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RE: property value clarification

From: Babich, Alan <ABabich@filenet.com>
Date: Mon, 2 Nov 1998 13:05:53 -0800
Message-Id: <98Nov2.125437pst.55814@firewall.saros.com>
To: "'Greg Stein'" <gstein@lyra.org>
Cc: w3c-dist-auth@w3.org
Greg Stein wrote:
"Allowing a server to rewrite properties that it knows nothing about
would seem quite dangerous."

Yes, it would, wouldn't it? I never said that servers 
should do arbitrary "rewriting" of properties they
know nothing about, thereby causing unknown problems.
(Note that the use of the term "rewriting" implies
XML centric thinking instead of abstract-property-model
centric thinking. At the property model level, one thinks
of various serializations that are possible to express
the abstract value. The abstract value is central,
not any particular serialization of it. That is why
I don't like to use the term "rewrite". It leads to
confusion immediately by implicitly accepting some 
unstated assumptions and orientations.)
(1) Servers take a position on the data type of the
values for dead and live properties that they store.
I never met a server that didn't know the data types
of its values. Such a hypothetical server would not
be able to do an acceptable job on query, so nobody
would be interested in it.
(2) The default data type has to be String. I.e., if you
don't tell the server the data type, the server must 
assume it is String. No other data type seems reasonable.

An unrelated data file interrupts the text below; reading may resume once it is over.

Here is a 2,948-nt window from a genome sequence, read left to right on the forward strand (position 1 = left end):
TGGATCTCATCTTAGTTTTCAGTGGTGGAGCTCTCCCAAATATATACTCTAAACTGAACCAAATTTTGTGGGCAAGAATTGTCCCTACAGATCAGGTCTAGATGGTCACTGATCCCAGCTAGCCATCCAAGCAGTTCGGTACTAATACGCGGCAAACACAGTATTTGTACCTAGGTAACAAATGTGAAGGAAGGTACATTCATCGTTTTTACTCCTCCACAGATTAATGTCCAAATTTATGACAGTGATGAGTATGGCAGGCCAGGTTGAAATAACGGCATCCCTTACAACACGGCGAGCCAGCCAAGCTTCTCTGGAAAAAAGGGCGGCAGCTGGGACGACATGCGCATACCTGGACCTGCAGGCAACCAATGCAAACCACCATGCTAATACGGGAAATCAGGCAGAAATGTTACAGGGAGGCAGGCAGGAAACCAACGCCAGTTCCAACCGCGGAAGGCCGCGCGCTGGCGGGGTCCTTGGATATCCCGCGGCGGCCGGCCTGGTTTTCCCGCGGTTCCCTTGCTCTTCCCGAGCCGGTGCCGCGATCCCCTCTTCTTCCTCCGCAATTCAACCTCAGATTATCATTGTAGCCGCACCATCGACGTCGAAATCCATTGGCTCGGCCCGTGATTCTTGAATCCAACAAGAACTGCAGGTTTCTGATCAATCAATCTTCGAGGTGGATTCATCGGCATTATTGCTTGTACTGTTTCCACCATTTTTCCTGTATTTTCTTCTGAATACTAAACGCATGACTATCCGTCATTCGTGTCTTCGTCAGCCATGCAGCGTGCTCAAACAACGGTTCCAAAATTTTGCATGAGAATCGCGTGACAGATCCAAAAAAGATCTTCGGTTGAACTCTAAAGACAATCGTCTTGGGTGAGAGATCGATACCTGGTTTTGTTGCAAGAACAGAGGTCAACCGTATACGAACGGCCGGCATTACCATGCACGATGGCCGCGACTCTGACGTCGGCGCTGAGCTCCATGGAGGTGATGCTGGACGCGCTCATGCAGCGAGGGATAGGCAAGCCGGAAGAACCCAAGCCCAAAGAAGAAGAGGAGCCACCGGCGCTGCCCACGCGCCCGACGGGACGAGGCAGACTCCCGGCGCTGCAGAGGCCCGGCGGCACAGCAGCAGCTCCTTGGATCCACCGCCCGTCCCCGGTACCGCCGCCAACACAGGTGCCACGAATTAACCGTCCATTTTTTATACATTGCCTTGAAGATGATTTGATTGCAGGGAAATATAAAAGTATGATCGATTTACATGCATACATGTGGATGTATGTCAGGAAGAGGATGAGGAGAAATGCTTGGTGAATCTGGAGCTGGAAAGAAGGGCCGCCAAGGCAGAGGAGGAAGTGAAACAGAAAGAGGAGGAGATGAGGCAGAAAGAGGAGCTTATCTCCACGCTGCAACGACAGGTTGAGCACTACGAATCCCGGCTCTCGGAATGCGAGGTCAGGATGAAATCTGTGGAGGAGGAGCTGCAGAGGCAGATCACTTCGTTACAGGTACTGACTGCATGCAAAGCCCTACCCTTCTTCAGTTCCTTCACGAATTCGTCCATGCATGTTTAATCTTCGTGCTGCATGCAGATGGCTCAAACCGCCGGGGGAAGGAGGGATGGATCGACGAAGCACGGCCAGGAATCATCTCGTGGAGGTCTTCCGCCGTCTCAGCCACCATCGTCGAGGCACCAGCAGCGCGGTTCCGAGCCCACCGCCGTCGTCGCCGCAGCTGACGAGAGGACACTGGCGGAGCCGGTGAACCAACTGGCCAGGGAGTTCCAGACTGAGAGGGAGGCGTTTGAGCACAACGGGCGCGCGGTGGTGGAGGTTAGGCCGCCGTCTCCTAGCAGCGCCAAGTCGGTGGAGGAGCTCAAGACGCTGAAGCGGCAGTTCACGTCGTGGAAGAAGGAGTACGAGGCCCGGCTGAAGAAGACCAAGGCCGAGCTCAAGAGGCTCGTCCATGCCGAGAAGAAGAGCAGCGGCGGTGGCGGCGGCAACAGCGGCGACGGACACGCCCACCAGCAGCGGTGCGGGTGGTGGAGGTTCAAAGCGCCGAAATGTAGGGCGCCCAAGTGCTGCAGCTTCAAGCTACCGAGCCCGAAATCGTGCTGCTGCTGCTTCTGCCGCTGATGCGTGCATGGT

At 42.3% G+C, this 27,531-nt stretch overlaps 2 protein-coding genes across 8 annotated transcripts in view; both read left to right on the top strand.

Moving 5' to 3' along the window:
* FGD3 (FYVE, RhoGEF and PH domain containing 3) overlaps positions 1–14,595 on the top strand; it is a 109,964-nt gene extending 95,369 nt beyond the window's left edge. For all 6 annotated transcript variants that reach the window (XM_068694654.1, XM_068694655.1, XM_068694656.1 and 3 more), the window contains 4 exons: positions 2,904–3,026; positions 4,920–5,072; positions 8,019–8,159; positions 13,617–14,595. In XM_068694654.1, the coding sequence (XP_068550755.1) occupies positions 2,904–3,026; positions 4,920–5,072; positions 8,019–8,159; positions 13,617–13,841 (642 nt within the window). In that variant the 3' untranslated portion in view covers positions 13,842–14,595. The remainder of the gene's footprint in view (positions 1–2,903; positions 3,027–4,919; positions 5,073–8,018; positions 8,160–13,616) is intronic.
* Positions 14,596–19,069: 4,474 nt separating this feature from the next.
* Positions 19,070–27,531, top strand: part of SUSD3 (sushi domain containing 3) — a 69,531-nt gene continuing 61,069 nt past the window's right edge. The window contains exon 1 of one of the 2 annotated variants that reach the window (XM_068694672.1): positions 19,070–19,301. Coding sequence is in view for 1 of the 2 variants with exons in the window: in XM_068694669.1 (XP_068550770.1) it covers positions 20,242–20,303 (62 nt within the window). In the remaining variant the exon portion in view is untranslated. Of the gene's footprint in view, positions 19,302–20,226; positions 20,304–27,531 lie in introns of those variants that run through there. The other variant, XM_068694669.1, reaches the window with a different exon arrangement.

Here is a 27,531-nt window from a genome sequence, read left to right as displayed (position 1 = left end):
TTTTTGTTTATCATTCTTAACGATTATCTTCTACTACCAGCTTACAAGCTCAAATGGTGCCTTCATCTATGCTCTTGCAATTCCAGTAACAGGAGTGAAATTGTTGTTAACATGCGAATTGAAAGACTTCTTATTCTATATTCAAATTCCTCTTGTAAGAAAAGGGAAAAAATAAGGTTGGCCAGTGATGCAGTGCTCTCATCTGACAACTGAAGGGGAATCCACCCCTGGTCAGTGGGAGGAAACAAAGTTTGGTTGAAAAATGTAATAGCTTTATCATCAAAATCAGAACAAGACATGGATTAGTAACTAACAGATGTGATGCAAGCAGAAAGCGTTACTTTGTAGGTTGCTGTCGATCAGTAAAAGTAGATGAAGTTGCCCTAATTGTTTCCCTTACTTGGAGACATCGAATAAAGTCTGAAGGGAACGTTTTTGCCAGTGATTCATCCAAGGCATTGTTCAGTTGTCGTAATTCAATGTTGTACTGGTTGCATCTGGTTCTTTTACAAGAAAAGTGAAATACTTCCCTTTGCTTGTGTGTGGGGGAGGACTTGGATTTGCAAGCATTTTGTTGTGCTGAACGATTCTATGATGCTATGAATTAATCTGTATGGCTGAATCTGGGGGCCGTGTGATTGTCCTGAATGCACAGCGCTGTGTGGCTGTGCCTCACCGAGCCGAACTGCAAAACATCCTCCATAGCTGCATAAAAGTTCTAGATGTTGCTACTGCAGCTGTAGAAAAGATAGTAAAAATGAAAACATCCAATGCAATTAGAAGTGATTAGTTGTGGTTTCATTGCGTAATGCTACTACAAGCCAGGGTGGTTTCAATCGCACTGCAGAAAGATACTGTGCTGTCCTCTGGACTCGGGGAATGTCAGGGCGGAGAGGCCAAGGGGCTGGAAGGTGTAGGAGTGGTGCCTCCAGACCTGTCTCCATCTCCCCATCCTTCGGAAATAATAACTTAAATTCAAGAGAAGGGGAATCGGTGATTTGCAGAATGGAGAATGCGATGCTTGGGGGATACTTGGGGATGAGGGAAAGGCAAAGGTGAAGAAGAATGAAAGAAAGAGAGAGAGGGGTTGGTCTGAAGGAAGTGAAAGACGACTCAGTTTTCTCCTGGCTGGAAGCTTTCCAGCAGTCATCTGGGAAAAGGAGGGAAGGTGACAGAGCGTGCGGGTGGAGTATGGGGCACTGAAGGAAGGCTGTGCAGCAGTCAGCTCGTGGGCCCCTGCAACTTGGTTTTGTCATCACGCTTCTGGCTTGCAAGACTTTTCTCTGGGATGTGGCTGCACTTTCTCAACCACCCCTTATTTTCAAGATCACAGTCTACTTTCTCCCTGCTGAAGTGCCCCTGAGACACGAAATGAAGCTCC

So, there are no simple values with unknown datatypes.
If nothing says otherwise, it is String.
(3) Servers don't get to do much "rewriting" of strings.
(a)XML documents often include whitespace that is just 
there so humans can read them more conveniently. XML has 
rules to tell applications (e.g., the server) about 
ignoring such whitespace, and even comments. We have 
to assume the applications follow the rules. So, I 
do not consider this bad or arbitrary "rewriting". 
It is good, well defined "rewriting".
(b) It is increasingly important to do a better 
job on localization than has sometimes been done 
in the past, especially in the context of the 
internet. In a perfect world, there would be no 
losses, perfect collation, high efficiency for compares, 
etc. . Translation losses could be considered a 
potential type of bad "rewriting". I've reconsidered, 
and do not advocate accepting losses in translation.
(c) Servers store integers, real numbers, Booleans,
and datetimes in binary format. Whitespace, comma
delimiters for numbers, etc. are clearly not part
of the abstract value. They are just an artifact
of a particular serialization of the value.
The variations of the syntax of numbers, datetimes,
and Booleans don't need to be specified in the WebDAV 
draft, because they are extremely well known. This is
not bad "rewriting". (Format masks and conventions for 
serialization are a separate discussion from abstract
property values for numbers, Booleans, and Datetimes. 
I don't want to get into that discussion here.)
(d) The conclusion is that the server knows the
data types and hierarchical structure of its properties.